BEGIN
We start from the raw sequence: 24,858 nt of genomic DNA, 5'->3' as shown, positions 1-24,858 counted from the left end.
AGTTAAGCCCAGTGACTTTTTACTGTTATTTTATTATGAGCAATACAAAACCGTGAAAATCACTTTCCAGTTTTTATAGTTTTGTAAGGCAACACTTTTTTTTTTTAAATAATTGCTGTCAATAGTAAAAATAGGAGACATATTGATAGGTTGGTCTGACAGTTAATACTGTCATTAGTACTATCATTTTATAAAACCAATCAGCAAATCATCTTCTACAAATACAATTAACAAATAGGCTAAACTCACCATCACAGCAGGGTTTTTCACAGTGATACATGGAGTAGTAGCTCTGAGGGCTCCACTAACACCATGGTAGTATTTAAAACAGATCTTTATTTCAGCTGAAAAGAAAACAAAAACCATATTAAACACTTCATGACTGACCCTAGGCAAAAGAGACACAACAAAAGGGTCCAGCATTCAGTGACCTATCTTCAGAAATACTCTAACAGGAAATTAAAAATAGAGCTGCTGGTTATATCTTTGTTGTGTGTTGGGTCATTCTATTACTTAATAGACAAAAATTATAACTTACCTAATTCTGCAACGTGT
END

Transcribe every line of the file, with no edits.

We start from the raw sequence: 24,858 nt of genomic DNA, 5'->3' as shown, positions 1-24,858 counted from the left end.
AGTTAAGCCCAGTGACTTTTTACTGTTATTTTATTATGAGCAATACAAAACCGTGAAAATCACTTTCCAGTTTTTATAGTTTTGTAAGGCAACACTTTTTTTTTTTAAATAATTGCTGTCAATAGTAAAAATAGGAGACATATTGATAGGTTGGTCTGACAGTTAATACTGTCATTAGTACTATCATTTTATAAAACCAATCAGCAAATCATCTTCTACAAATACAATTAACAAATAGGCTAAACTCACCATCACAGCAGGGTTTTTCACAGTGATACATGGAGTAGTAGCTCTGAGGGCTCCACTAACACCATGGTAGTATTTAAAACAGATCTTTATTTCAGCTGAAAAGAAAACAAAAACCATATTAAACACTTCATGACTGACCCTAGGCAAAAGAGACACAACAAAAGGGTCCAGCATTCAGTGACCTATCTTCAGAAATACTCTAACAGGAAATTAAAAATAGAGCTGCTGGTTATATCTTTGTTGTGTGTTGGGTCATTCTATTACTTAATAGACAAAAATTATAACTTACCTAATTCTGCAACGTGT